Numerical Stability

The definition of numerically stability is similar to the stability of mechanical systems. A numerical procedure is stable if small perturbations of initial data result in small changes in the numerical solution.

It is worthwhile to comment the difference between physical stability and numerical stability. Numerical instabilities arise from the discretization of the governing equations of the system, whereas physical instabilities are instabilities in the solutions of the governing equations independent of the numerical discretization. Usually numerical stability is only examined for physically stable cases. For this reason in the simulation of the physically unstable processes, it is not guaranteed to track accurately the numerical instabilities. Numerical stability of a physically unstable process cannot be examined by the definition given above. You establish the numerical stability criteria on the physically stable system and suppose that any stable algorithm for a stable system remains stable on an unstable system. 1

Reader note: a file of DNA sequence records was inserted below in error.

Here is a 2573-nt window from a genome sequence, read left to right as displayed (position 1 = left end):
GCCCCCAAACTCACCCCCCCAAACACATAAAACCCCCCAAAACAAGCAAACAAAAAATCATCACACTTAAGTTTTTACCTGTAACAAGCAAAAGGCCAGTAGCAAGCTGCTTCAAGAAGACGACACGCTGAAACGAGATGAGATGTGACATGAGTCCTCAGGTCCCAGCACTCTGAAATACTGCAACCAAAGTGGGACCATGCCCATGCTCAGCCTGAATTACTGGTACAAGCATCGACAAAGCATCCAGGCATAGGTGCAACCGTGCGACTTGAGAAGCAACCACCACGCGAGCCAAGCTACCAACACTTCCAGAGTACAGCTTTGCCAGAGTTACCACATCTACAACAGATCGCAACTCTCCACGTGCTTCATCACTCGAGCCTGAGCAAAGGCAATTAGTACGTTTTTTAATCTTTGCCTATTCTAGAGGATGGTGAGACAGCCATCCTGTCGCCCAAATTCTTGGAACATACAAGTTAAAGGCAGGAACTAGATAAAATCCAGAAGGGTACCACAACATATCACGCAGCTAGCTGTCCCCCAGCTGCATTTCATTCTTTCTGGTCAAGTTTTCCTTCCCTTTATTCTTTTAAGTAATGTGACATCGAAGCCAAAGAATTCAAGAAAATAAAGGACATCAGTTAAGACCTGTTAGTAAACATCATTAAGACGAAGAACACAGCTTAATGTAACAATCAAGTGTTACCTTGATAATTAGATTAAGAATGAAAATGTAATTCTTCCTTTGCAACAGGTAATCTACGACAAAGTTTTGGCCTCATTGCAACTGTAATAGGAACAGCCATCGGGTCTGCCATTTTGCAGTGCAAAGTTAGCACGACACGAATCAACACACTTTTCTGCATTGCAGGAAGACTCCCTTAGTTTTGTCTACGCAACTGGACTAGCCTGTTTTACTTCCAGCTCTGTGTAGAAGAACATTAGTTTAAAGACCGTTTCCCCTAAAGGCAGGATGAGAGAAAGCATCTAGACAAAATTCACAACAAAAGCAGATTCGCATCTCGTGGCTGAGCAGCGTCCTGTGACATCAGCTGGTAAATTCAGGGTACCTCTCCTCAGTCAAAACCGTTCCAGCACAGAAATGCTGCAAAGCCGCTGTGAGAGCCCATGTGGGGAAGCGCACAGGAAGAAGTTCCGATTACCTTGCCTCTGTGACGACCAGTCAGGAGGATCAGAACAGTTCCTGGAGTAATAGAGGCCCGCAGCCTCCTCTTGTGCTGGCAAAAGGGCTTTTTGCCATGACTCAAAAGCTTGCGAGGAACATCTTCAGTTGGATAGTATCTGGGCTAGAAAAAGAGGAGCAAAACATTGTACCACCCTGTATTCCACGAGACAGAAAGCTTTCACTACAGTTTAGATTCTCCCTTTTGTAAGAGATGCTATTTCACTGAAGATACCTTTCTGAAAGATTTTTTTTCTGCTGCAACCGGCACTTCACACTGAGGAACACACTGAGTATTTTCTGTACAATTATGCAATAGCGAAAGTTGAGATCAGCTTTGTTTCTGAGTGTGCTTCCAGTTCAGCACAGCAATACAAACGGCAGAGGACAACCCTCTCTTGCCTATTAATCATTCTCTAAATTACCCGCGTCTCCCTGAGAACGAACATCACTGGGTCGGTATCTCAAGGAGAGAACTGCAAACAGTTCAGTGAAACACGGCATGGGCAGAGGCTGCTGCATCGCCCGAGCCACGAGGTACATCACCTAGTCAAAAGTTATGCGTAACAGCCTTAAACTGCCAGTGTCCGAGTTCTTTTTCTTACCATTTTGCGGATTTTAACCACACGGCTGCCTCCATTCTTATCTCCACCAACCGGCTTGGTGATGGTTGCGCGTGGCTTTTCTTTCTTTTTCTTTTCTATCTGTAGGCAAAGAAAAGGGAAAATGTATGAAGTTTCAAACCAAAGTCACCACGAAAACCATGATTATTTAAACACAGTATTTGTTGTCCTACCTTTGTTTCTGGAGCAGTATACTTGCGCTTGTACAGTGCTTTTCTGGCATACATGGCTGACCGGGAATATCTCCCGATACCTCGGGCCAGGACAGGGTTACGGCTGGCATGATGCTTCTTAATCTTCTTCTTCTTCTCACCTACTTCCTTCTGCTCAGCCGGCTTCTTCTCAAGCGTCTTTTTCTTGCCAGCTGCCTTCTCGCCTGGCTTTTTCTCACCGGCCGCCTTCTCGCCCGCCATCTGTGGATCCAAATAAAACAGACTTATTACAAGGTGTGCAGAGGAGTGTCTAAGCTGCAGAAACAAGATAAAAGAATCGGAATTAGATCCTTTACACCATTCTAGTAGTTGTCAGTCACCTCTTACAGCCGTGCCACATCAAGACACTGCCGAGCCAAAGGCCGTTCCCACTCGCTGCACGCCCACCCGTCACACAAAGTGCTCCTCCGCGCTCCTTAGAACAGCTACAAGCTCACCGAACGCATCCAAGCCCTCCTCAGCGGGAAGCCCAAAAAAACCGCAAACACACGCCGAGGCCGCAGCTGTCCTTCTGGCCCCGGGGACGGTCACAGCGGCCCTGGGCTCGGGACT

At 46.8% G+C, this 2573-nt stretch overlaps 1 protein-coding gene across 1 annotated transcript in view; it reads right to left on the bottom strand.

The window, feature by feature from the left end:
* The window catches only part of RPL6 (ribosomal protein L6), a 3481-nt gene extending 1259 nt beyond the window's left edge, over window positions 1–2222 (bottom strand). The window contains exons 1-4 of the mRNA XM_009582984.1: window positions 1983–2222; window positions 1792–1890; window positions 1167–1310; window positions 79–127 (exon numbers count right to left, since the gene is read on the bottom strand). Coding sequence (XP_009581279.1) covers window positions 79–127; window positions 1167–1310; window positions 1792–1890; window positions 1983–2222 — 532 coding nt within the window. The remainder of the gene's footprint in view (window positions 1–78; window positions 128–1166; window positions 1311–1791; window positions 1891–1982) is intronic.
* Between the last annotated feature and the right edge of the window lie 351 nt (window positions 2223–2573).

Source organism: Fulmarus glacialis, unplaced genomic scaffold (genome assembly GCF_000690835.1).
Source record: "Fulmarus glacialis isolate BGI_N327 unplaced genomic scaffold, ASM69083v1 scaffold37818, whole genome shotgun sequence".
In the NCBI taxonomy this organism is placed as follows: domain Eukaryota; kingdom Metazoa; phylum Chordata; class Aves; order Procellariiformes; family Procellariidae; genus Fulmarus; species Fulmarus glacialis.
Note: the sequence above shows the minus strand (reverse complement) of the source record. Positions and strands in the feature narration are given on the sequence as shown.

On the other hand, the numerical stability of time integrators discussed in the literature concerns generally linear systems and extrapolated to nonlinear cases by examining linearized models of nonlinear systems. The philosophy is: if a numerical method is unstable for a linear system, it will be certainly unstable for nonlinear systems as linear cases are subsets of the nonlinear cases. Therefore, the stability of numerical procedures for linear systems provides a useful guide to explore their behavior in a general nonlinear case.

To study the stability of the central difference time integration scheme, you establish the necessary conditions to ensure that the solution of equations is not amplified artificially during the step-by-step procedure. Stability also means that the errors due to round-off in the computer, do not grow in the integration. It is assured if the time step is small enough to accurately integrate the response in the highest frequency component.

1 Belytschko T., Wing Kam Liu, and Moran B., “Finite Elements for Nonlinear Continua and Structures”, John Wiley, 1999.